London, United Kingdom, 9 Jan – The privatisation programme underway in Portugal offers “rich pickings” for Angolan companies interested in making acquisitions, and oil and gas company Galp Energia is at the top of the “shopping list,” according to the Economist Intelligence Unit (EIU).
Attracting Angolan investment was a priority at the recent visit to Luanda by Portuguese Prime Minister, Pedro Passos Coelho, at a time when the country is facing an economic and financial crisis and is applying measures negotiated with the International Monetary Fund (IMF) and the European Union (EU) in exchange for a credit line.
“Given the rapid increase in Angola’s purchasing power, growing status in the Portuguese-speaking community and the already close economic ties with Portugal, it is not at all surprising that the current Portuguese government is trying to boost trade and investment ties with Angola,” said the EIU in its latest report on the Angolan economy.
Bilateral investment has been intense over the last few years, with Portuguese companies having a dominant position in the financial sectors, in banks such as Banco Fomento, Millennium Angola and Banco Espírito Santo Angola.
At the same time, the EIU said, mainly state-owned Angolan companies, and particularly oil company Sonangol, have been increasing their position in Portuguese companies.
In 2010, 4 percent of companies listed on the Portuguese stock exchange where owned by Angolan investors, to a total value of 2.2 million euros (US$2.9 billion), according to the same source.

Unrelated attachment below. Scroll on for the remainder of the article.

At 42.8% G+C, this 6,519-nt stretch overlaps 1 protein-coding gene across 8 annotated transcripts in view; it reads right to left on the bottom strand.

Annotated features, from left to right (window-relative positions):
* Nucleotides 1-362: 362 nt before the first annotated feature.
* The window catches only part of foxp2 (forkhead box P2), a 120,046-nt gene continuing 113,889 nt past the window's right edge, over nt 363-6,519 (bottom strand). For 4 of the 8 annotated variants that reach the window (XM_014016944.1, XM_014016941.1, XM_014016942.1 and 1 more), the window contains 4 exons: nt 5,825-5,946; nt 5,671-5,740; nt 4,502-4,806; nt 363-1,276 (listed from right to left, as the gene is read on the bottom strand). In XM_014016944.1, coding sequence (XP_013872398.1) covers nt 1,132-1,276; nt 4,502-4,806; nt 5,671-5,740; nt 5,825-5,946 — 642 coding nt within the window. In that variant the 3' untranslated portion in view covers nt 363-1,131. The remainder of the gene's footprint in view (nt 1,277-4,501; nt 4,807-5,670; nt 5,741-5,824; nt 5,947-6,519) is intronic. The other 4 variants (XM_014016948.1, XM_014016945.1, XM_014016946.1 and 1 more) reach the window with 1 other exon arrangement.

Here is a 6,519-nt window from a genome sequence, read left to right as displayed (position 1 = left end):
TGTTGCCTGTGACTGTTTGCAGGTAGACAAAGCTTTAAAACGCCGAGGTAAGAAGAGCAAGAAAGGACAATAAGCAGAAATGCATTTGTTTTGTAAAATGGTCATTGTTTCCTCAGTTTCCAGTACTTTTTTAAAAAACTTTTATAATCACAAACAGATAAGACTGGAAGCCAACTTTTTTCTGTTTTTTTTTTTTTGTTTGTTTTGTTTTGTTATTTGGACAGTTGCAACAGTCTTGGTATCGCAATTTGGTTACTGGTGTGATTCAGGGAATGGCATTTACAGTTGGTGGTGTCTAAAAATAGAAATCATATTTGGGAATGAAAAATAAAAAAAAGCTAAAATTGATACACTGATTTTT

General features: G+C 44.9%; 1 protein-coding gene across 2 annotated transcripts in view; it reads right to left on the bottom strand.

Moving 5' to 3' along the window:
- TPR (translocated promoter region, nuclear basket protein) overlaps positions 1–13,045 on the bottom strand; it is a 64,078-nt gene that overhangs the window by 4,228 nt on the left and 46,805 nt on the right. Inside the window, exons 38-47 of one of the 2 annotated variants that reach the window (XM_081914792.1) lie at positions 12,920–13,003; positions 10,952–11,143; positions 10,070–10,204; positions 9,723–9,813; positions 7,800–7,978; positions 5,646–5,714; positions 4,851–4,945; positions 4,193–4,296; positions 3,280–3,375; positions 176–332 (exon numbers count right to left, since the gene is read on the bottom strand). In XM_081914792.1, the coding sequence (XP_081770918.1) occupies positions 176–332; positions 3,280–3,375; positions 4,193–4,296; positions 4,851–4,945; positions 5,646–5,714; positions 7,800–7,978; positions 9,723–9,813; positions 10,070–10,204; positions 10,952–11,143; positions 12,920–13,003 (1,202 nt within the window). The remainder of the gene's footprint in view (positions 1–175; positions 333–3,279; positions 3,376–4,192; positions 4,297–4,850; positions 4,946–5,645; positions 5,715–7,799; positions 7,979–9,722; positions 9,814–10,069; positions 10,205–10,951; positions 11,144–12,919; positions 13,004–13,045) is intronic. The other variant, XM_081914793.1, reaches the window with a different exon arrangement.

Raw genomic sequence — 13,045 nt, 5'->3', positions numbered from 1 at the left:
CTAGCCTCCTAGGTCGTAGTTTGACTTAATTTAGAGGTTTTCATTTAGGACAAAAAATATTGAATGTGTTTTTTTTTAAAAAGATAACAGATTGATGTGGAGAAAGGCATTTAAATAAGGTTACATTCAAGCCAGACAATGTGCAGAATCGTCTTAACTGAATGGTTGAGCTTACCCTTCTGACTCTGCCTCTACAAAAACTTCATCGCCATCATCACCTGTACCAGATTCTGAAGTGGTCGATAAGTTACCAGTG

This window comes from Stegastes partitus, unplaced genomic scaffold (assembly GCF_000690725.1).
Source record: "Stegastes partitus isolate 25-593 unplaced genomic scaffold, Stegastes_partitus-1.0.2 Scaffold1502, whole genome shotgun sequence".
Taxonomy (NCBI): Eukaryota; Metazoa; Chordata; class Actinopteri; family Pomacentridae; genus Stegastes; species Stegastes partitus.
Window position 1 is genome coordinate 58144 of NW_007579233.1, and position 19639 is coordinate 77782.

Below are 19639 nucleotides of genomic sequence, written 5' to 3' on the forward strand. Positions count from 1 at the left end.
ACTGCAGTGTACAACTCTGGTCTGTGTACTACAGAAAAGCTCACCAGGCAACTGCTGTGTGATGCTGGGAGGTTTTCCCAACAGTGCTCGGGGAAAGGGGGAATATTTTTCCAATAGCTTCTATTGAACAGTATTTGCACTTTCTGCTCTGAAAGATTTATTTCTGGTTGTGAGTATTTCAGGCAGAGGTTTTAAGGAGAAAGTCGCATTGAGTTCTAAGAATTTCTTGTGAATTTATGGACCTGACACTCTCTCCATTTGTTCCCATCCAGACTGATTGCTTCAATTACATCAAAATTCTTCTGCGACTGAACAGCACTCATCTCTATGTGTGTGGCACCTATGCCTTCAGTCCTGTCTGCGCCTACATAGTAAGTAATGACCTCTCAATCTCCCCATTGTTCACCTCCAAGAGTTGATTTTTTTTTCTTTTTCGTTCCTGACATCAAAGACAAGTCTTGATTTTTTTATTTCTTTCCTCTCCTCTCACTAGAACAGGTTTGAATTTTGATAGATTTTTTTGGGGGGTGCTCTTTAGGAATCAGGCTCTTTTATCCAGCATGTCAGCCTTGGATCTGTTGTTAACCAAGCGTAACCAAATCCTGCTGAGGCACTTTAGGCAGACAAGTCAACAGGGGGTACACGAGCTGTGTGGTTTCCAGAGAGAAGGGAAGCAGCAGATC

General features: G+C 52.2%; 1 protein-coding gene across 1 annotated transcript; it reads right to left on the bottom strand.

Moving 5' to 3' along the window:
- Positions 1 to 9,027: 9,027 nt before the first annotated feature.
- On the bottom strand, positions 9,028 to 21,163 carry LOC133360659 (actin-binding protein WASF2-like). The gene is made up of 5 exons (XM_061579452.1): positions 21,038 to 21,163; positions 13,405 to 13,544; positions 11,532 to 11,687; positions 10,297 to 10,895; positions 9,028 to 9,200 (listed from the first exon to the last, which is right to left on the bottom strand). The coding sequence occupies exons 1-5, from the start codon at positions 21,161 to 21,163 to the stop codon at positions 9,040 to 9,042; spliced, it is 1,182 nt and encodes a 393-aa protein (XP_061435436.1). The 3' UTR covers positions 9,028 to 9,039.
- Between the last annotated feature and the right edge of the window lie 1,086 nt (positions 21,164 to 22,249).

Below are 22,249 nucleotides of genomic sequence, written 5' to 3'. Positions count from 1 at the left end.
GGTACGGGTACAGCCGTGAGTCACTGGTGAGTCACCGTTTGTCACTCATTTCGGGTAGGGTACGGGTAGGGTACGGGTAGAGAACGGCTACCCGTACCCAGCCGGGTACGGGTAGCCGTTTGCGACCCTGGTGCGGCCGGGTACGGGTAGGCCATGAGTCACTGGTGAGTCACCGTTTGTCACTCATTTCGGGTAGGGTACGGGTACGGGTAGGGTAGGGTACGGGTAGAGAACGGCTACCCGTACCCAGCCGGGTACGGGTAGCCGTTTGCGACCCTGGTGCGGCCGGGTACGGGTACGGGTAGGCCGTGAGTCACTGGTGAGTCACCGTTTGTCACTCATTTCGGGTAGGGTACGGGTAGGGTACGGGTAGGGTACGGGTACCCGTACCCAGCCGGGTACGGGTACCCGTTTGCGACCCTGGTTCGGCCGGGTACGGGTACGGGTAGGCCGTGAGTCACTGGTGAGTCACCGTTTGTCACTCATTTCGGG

“Driven by the current low price of Portuguese companies, these investments are set to increase,” noted the EIU’s economists.
Angola’s BIC bank recently concluded its acquisition of Banco Português de Negócios and there have been press reports of other potential acquisitions by Angolan investors.
Outside the financial sector there are Angolan investors interested in the privatisation of shipyard Estaleiros Navais de Viana do Castelo, which is the biggest in Portugal, the Portuguese Prime Minister said on this visit to Luanda.
Portuguese cinema producer Tobis Portuguesa was recently acquired by Angolan investors for 7 million euros.
The privatisation of a public television station is scheduled for 2012 and the Portuguese press has also reported that Angolan investors were following the process closely.
The EIU noted that the best opportunities for Angolan investors, “may be outside the financial sector, for example in energy and other utilities.”
“The future privatisations of some of the biggest state companies in Portugal could ensure rich pickings – with Galp Energia likely at the top of the list,” said the EIU.
Together with private Angolan investors, Sonangol is already one of the main shareholders in Galp Energia, alongside Italy’s ENI.
According to the EIU, the crisis in Portugal is also being followed with concern in Luanda, particularly due to the exposure of Angolan subsidiaries of Portuguese banks and, “there is in fact legitimate cause for concern.”
“With parent companies under pressure from regulators to increase capital ratios, there is a risk that the lack of leverage will spread to subsidiaries abroad and affect profitable operations such as those in Angola,” the report said.
The Portuguese press has reported that the Angolan government has said it would take majority control of the three Portuguese banks, the EIU noted, “if the interferences from the regulators become a problem.”
“As local investors have significant stakes in BESA, BFA and Millennium, it would only be necessary to effect a small change in shareholder positions for control to pass from Portuguese to Angolan hands,” it said. (macauhub)